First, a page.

New York Rangers winger Sean Avery entered this series with the Buffalo Sabres fancying himself the nastiest hornet in the nest, a player capable of influencing a game through his ability to intimidate, infuriate and drive opponents to distraction.
Avery made no secret of his mission in advance of Game One. He declared his disdain for the Sabres, each and every one of them. He'd have them looking over their shoulders, fretting his presence, casting wary eyes his way. Well, two games into the Eastern Conference semifinals Avery's been all talk, Dainius Zubrus all action. The Rangers want no part of Zubrus. He's crept right under their skin.
Pay no mind that Zubrus was absent from the score sheet in Buffalo's 3-2 comeback victory over the Rangers on Friday night at HSBC Arena. You might as well credit him with nine assists, because every hit he administered -- and they came with a relentless fury -- rendered New York susceptible to what transpired in the Sabres' two-goal third period.
The Rangers were the ones looking over their shoulders. The Rangers were the ones eager to rid themselves of the puck, especially when Zubrus was on the prowl. Chris Drury's tying goal 24 seconds into the third period was the direct result of New York defenseman Marek Malik surrendering possession under duress, or at least the threat of duress. No wonder. Zubrus was lurking.
Zubrus becomes more of a revelation with each passing postseason contest, displaying a game that's in direct contrast to the scouting reports. He wowed with his board work against the Islanders, employing his 6-foot-4 frame layered with 224 pounds to win battle after battle. And now he's introduced the Rangers to a punishing style that had never been recognized as part of his makeup.
Who would have thought Sabres General Manager Darcy Regier could ever score bigger than when he secured Doug Gilmour for Michal Grosek, or Daniel Briere for Chris Gratton? But given the situation, considering what Zubrus has brought to the mix at this vital juncture, acquiring him from Washington at the trade deadline for the potential that is Jiri Novotny ranks among Regier's shrewdest moves.
Count his new teammates among those who had Zubrus pegged as anything but the tornado that he is. They'd heard hard-nosed hockey wasn't his way. They might even have drawn their own conclusions to that end. But where they'd have been without him Friday is tied, 1-1, in games. He was their catalyst on a night when, for two periods, their offensive game was way out of sorts.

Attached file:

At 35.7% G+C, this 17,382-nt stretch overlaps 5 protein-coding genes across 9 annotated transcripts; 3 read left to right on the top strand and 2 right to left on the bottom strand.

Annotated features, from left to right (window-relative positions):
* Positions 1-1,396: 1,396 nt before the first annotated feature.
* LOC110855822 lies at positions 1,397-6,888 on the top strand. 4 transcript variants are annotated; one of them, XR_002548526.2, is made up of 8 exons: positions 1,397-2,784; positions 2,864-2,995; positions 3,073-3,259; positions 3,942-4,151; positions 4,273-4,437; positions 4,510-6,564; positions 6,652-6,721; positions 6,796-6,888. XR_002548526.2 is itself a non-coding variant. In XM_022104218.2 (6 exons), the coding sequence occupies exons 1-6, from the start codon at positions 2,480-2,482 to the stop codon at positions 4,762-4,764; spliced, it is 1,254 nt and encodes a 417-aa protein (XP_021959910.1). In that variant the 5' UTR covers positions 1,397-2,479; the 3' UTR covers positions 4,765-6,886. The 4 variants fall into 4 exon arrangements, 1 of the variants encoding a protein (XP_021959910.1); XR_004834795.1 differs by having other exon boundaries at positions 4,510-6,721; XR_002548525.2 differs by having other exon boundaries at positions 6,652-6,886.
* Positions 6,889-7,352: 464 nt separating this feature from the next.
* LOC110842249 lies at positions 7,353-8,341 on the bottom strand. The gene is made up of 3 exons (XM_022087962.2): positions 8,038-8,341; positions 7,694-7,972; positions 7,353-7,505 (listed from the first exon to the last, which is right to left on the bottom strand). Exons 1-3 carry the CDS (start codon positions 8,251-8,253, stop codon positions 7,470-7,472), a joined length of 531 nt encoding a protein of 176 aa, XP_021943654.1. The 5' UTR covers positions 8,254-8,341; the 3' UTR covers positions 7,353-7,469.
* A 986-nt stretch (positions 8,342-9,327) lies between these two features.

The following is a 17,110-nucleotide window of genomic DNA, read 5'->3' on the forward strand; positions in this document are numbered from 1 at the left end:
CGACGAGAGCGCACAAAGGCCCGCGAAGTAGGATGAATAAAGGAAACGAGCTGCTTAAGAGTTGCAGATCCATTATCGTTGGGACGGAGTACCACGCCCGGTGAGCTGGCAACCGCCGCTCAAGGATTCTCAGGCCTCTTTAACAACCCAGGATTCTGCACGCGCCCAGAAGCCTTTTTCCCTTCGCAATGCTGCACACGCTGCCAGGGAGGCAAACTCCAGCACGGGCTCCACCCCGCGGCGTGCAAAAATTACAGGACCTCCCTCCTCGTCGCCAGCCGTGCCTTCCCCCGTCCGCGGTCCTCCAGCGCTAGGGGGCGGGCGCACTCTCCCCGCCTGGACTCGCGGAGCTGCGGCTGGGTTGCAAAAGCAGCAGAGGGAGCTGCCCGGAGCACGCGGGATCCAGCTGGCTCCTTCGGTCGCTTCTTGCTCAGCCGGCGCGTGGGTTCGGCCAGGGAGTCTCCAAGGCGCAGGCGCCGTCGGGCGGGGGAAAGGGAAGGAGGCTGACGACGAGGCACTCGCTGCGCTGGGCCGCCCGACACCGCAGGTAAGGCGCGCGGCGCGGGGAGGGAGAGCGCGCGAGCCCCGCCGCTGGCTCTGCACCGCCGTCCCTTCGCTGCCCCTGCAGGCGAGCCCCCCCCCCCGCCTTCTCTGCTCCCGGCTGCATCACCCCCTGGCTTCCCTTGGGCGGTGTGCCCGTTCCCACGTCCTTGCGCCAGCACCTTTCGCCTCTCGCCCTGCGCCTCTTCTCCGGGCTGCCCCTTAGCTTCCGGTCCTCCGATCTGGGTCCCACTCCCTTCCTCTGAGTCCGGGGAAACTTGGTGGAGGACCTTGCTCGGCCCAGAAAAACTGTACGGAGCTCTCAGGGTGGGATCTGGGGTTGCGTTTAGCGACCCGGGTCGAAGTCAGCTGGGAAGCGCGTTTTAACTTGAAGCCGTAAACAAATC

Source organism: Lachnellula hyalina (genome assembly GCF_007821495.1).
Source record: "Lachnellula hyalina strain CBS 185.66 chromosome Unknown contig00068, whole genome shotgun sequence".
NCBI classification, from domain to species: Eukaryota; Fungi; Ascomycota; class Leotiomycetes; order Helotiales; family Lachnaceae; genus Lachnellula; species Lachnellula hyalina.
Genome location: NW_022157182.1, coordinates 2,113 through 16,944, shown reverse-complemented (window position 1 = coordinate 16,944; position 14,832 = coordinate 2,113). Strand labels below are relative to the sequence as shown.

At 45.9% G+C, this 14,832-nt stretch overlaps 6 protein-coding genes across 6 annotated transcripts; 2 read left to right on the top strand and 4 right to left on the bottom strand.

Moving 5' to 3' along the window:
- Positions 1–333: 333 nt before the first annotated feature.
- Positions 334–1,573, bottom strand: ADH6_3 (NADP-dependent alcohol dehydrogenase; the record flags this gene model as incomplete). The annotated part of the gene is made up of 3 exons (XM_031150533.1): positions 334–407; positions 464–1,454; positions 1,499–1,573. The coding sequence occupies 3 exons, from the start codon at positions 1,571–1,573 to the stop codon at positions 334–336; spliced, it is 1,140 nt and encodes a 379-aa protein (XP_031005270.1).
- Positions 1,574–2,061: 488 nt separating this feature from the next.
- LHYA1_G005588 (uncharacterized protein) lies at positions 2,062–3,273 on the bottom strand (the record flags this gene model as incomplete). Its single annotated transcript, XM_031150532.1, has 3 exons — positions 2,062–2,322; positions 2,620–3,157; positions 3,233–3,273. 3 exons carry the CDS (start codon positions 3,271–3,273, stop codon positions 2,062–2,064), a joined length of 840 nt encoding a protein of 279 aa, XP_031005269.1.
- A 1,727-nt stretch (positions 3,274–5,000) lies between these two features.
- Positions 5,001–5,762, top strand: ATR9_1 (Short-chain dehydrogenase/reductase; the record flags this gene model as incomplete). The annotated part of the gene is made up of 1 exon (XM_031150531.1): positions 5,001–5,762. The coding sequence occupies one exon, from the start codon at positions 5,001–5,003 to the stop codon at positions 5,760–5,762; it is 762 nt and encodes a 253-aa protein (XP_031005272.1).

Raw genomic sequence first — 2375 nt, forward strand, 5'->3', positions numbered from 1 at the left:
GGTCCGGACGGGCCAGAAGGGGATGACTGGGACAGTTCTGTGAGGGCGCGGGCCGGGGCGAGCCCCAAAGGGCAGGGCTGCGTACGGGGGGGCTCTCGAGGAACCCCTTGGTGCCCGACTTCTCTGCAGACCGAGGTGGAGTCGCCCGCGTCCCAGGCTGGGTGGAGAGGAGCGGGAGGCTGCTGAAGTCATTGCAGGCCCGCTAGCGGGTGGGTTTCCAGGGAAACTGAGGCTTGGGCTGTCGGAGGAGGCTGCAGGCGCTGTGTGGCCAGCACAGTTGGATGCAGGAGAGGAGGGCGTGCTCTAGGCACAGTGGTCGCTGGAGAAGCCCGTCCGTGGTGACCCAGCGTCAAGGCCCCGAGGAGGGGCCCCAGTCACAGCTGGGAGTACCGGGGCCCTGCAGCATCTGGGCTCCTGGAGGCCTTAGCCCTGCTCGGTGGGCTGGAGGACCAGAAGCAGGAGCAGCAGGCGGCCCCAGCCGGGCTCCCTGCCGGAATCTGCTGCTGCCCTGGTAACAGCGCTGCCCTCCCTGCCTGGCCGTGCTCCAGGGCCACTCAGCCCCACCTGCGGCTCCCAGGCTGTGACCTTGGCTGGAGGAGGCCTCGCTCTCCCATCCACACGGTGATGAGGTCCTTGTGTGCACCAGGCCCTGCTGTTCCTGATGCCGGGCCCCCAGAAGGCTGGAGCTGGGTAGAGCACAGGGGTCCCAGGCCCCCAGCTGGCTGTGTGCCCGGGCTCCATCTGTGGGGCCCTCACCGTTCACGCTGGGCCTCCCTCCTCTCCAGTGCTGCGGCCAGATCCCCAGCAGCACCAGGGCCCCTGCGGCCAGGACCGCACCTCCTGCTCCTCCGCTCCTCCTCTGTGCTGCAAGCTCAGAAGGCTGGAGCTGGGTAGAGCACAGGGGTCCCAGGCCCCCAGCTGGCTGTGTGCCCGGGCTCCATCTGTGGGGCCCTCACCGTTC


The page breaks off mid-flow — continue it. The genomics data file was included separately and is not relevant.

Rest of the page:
"I like him a lot," defenseman Brian Campbell said in wry understatement. "He's a good player. You know, you pick him up at the trade deadline and everybody thought 'Aw, he's a soft player, he's not the physical for the big frame of body that he is.' Well, if he wants to play 82 games soft, I'll wait for it come playoff time."
"It's a tough body coming at you all the time," said winger Jason Pominville. "He's a horse down low and he's finishing checks and everybody's trying to feed off of him. He's someone the team can follow that way."
No one's delivered this many hits at HSBC Arena since Billy Joel was in town. Zubrus flattened the muted Avery. He toppled Jaromir Jagr with a textbook open-ice hip check that had the Rangers barking in his ear as Jagr made a pit stop in the locker room. There's no doubt he'll be the subject of derisive fan taunting, the arch villain, when the series shifts to Madison Square Garden on Sunday afternoon.
"It's not really a goal to get under somebody's skin," Zubrus said. "The goal is just to play hard, not to give them too much freedom and too much space because they're some of the top players in the league. They can create things if you let them. Whether you're under their skin or not, we're happy that we won two games."
Jagr swatted away talk of Zubrus as if he were a house fly who'd soon be dissuaded. Maybe Jagr's held some of his own spunk in reserve. Maybe he'll thrive when back in the comforts of home. But through two games against the line of Zubrus, Chris Drury and Ales Kotalik he's a minus-1 and without a point.
"It's OK," Jagr said of Zubrus' presence. "If he wants to play like that and be a checker, that's OK."
There will be no disagreement from the Sabres. Zubrus put on a one-man show behind the New York net with six minutes left in regulation, keeping the puck penned with two Rangers on his flanks. The fans ate it up.
"He was just a bear down low," said coach Lindy Ruff. "There was the one shift the whole crowd got behind him. They couldn't take it away from him. He leads in that direction for him. He does a great job for us. That size, with [Paul Gaustad] out of the lineup, is important size for us and important leadership for us."
The Rangers left Buffalo scratching their heads. They had a 33-18 advantage in shots. They put the Sabres in their pockets for two periods. All the major indicators pointed to a New York victory save one: The hits were 35-17 Buffalo, with Zubrus leading the charge.